Wikipedia
Google
Yahoo

Session Border Controller
A session border controller (SBC) is a device regularly deployed in Voice over Internet Protocol
Voice over Internet Protocol
(VoIP) networks to exert control over the signaling and usually also the media streams involved in setting up, conducting, and tearing down telephone calls or other interactive media communications. Early deployments of SBCs were focused on the borders between two service provider networks in a peering environment. This role has now expanded to include significant deployments between a service provider's access network and a backbone network to provide service to residential and/or enterprise customers.[1] The term "session" refers to a communication between two parties – in the context of telephony, this would be a call
[...More...]

"Session Border Controller" on:
Wikipedia
Google
Yahoo

Earnings Call
An earnings call is a teleconference, or webcast, in which a public company discusses the financial results of a reporting period. The name comes from earnings per share (EPS), the bottom line number in the income statement divided by the number of shares outstanding. The US-based National Investor Relations Institute (NIRI) says that 92% of companies represented by their members conduct earnings calls and that virtually all of these are webcast.[citation needed] Transcripts of calls may be made available either by the company or a third party. The calls are usually preceded or accompanied by a press release containing a summary of the financial results, and possibly by a more detailed filing under securities law
[...More...]

"Earnings Call" on:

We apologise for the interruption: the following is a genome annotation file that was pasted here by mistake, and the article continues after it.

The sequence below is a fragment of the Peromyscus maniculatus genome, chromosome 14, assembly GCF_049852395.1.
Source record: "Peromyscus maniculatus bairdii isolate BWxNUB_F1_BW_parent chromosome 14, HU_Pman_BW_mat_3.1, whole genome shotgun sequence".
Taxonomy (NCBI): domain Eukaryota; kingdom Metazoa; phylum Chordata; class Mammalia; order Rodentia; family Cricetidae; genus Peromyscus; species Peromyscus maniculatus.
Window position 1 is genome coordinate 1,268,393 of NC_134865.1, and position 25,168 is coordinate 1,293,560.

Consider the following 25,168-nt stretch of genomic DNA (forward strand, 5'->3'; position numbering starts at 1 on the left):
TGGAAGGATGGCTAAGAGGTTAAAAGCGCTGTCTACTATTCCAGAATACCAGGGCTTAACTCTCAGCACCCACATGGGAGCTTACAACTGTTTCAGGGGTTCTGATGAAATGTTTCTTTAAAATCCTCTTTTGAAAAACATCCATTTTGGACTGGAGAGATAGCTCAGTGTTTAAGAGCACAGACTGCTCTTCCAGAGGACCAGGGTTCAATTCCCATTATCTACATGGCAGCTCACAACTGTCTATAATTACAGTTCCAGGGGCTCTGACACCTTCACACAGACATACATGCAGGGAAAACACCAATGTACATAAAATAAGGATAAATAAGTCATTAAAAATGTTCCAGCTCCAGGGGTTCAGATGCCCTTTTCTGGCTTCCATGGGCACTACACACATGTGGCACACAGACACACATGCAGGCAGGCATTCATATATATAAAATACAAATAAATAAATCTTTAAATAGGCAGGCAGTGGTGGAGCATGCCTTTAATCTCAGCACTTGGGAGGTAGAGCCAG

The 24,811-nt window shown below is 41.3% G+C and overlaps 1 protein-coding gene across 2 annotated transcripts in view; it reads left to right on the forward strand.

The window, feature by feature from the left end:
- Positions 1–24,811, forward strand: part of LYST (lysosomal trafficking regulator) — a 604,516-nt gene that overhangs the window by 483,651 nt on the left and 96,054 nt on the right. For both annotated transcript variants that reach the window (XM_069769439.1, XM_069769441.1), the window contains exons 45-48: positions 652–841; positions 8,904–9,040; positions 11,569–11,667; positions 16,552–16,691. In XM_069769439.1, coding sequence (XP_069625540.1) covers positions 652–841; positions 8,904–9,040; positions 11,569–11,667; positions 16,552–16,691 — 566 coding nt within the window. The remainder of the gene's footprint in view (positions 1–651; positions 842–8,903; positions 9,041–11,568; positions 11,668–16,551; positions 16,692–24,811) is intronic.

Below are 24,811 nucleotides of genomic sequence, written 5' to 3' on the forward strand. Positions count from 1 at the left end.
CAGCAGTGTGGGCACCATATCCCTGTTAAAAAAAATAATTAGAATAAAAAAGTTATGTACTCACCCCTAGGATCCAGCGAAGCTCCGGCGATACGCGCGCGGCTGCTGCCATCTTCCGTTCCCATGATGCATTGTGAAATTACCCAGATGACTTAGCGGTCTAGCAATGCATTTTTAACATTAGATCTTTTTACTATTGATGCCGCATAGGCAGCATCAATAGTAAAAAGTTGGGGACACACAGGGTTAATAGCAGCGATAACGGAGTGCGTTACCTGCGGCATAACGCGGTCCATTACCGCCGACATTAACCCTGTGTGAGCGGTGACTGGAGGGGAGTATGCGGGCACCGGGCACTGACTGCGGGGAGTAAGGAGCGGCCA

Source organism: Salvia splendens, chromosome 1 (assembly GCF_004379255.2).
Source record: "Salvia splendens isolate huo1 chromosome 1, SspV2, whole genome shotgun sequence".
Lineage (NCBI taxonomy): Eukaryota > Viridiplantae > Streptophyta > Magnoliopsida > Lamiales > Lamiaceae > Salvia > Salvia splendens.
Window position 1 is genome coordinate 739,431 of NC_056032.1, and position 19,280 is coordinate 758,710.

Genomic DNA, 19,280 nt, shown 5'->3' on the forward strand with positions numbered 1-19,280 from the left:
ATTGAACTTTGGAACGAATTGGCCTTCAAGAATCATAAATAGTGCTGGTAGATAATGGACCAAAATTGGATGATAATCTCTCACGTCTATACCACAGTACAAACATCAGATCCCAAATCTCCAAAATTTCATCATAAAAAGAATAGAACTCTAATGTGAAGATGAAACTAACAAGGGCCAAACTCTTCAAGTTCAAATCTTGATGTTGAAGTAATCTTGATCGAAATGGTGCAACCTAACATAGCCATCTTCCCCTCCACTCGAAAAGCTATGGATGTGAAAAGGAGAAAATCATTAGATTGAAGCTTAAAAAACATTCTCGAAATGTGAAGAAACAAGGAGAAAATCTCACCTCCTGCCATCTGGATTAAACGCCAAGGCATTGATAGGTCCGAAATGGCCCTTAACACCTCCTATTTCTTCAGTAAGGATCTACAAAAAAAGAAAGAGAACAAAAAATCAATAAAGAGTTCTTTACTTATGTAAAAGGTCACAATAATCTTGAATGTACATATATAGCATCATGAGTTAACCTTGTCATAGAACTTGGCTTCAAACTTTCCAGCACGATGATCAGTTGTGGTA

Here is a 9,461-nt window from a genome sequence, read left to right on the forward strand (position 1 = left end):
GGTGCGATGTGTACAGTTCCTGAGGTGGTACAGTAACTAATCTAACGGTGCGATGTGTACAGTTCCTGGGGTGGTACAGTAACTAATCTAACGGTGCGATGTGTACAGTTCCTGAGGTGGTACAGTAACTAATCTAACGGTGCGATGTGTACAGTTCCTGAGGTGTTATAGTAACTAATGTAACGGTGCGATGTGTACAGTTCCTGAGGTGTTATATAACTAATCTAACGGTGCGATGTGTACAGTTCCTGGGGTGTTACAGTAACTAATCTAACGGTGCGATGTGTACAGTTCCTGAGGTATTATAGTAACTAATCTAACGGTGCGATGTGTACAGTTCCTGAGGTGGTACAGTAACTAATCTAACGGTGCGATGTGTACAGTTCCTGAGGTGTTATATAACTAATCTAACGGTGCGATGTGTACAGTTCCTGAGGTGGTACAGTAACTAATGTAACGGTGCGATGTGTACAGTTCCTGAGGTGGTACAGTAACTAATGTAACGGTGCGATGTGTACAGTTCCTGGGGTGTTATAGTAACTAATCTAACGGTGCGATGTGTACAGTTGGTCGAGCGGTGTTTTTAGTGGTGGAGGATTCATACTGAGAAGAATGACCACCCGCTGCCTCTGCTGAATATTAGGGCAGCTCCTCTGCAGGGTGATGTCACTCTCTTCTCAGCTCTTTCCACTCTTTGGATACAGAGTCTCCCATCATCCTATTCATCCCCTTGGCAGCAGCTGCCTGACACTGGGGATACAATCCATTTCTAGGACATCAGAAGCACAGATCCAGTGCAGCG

Wikipedia
Google
Yahoo

picture info

Goldman Sachs
Goldman Sachs
Goldman Sachs
Group, Inc. is an American multinational investment bank and financial services company headquartered in New York City. Apart from investment banking, it offers services in investment management, securities, asset management, prime brokerage, and securities underwriting. As a "Bulge Bracket Bank", it is one of the largest investment banking enterprises in the world.[4][5] It is considered a primary dealer in the United States Treasury security
United States Treasury security
market and more generally, a prominent market maker. The bank owns a direct bank known as GS Bank USA through which it maintenues its online banking presence
[...More...]

"Goldman Sachs" on:
Wikipedia
Google
Yahoo

picture info

Chapter 11, Title 11, United States Code
Chapter 11 is a chapter of Title 11 of the United States
United States
Bankruptcy Code, which permits reorganization under the bankruptcy laws of the United States
[...More...]

"Chapter 11, Title 11, United States Code" on:
Wikipedia
Google
Yahoo

Users' Group
A users' group (also user's group or user group) is a type of club focused on the use of a particular technology, usually (but not always) computer-related. Users' groups started in the early days of mainframe computers, as a way to share sometimes hard-won knowledge and useful software, usually written by end users independently of the vendor-supplied programming efforts. SHARE, a user group originated by aerospace industry corporate users of IBM
IBM
mainframe computers, was founded in 1955 and is the oldest computer user group still active. DECUS, the DEC User's Society, was founded in 1961 and its descendant organization, Connect Worldwide, still operates. The Computer
Computer
Measurement Group (CMG) was founded in 1974 by systems professionals with a common interest in (mainframe) capacity management, and continues today with a much broader mission
[...More...]

"Users' Group" on:
Wikipedia
Google
Yahoo
.